As some of you know, not long ago I spearheaded a petition, with the official sponsorship of the 28,000-member Association of Writers and Writing Programs (long live the AWP!), to add creative writing to the California Community Colleges' (CCC) Disciplines List. Although that specific petition failed to garner enough votes at the statewide Spring Plenary session in 2007, the status quo still negatively affects thousands of creative writing students in the CCC system.
Currently, the overwhelming majority of California community colleges allow any English instructor regardless of his or her documented area of expertise to teach creative writing workshops as well as any other highly specialized course offered within their respective departments. And some CCC campuses and their English departments utilize seniority as the sole or ultimate criterion to determine faculty teaching assignments.
This mal-ethos is beyond logical comprehension, for I know of no four-year public institution that essentially says (by policy or procedure), "We don't care what your degree says; anyone can teach anything he or she wants that's offered in his or her department."
Yet, most community colleges officially pronounce via college catalogues and websites that "the students come first." (Was it P.T. Barnum who mentioned something about a "sucker is born every minute"?)
Any novice of critical thinking can quickly surmise that a profound contradiction subjects California's community college students to academic pot luck: "Maybe this semester I'll finally get a well-trained poet or fiction writer as my creative writing instructor." CCC students depend on us to look out for their welfare; they automatically assume that their creative writing instructors know what they're doing; sadly, many of these students aren't aware of some of their instructors' shortcomings until they get to a four-year institution (that is, if they can survive and prosper in those advanced workshops, for some fail because they didn't receive the kind of informed training their student counterparts commonly benefit from on CSU and UC campuses).
However, even more disturbing is the nonchalant ability of far too many English department faculty members in the CCC system, most of whom are white, to be overly generous when it comes to their own qualifications. One would think that community college faculty members would have learned from their own experiences as undergraduate, graduate, and even post-graduate students that they benefited specifically because their colleges and universities did not allow anyone to teach anything in the curriculum.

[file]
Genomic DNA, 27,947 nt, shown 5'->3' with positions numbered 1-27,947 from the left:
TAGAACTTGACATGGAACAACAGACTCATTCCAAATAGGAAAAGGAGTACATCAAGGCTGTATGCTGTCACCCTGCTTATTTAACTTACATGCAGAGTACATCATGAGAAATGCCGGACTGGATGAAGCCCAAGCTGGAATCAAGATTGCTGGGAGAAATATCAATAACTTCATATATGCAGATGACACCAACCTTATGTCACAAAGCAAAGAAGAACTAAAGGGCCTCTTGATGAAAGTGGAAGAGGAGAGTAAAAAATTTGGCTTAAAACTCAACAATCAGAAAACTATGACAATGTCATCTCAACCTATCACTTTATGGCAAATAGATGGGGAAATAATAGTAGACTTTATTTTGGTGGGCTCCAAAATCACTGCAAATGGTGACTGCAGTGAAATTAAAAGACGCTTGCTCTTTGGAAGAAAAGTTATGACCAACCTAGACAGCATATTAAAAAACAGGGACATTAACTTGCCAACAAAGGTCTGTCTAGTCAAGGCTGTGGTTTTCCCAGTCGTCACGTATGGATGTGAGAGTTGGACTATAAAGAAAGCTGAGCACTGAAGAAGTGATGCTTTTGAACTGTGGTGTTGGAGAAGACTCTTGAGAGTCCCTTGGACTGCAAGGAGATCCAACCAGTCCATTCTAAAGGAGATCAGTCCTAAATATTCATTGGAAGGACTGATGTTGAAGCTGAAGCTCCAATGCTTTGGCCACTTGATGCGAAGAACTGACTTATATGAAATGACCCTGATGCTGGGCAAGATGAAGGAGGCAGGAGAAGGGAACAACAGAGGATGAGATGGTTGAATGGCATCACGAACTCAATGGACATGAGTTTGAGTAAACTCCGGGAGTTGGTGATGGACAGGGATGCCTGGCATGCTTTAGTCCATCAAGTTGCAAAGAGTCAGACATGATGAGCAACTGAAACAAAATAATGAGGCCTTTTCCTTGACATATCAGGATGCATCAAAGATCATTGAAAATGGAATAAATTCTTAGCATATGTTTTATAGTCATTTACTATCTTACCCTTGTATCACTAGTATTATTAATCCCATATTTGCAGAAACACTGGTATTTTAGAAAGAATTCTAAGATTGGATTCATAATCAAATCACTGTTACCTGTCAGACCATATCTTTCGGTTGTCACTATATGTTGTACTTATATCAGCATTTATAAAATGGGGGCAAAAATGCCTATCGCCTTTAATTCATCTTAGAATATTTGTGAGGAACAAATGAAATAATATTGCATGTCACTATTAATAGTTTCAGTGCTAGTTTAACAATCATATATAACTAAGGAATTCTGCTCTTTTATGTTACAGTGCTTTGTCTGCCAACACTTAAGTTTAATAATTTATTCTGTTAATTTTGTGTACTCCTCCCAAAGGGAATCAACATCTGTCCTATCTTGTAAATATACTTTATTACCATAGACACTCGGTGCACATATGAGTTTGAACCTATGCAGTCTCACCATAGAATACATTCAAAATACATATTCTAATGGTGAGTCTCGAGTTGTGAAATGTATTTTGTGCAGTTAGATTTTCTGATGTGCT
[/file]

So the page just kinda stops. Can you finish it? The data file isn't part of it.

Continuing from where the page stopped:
Should four-year institutions and universities administer a simple exit exam to correct such nonchalance? "Once you receive your degree, will you be qualified to teach anything as a professor in your respective department?" The results of such exams could save the public millions in salaries, health benefits, and pensions by denying degrees to those who answer in the affirmative: potential employers would receive exit exam results with official transcripts. As for those who pass the exit exam but do otherwise once they gain academic employment, their degree-granting alma maters should have the ability to legally revoke degrees just as state motor vehicle departments can revoke drivers licenses from reckless drivers: "We've received evidence that you're teaching creative writing even though your graduate degree is in composition; therefore, unless you can prove possession of a graduate degree in creative writing or "equivalency" in creative writing within 30 days, we must revoke your degree in composition and notify your employer that you no longer hold a graduate degree from our university."
For those of us who are people of color, such academic self-generosity on the part of some white English faculty members in the CCC system is just one example of institutional racism. If one queries many white English faculty members in the CCC system who've sat on hiring committees as to why they didn't hire any people of color, they'll often cite "questionable qualifications" to justify their hiring results. But the issue of qualifications is quickly minimized--it vanishes outright for some--when it comes to who should teach creative writing: "Oh, I want to teach creative writing. I took a creative writing class or two during my college days and I even had a poem published in the local Penny Saver! And our contract says seniority rules, so there!" Comedy has its uses, but when community college students pay tuition for workshops taught by unqualified faculty, their daily reality is anything but humorous.
California's community college faculty members who don't possess graduate degrees in creative writing (these degrees have been available since 1942; over 300 graduate creative writing programs currently exist in the U.S. alone) or who don't have "equivalencies" in creative writing should not be allowed to teach such workshops if CCC articulation agreements with the California State University and University of California systems are to have any worth--and if our creative writing students' welfare actually matters.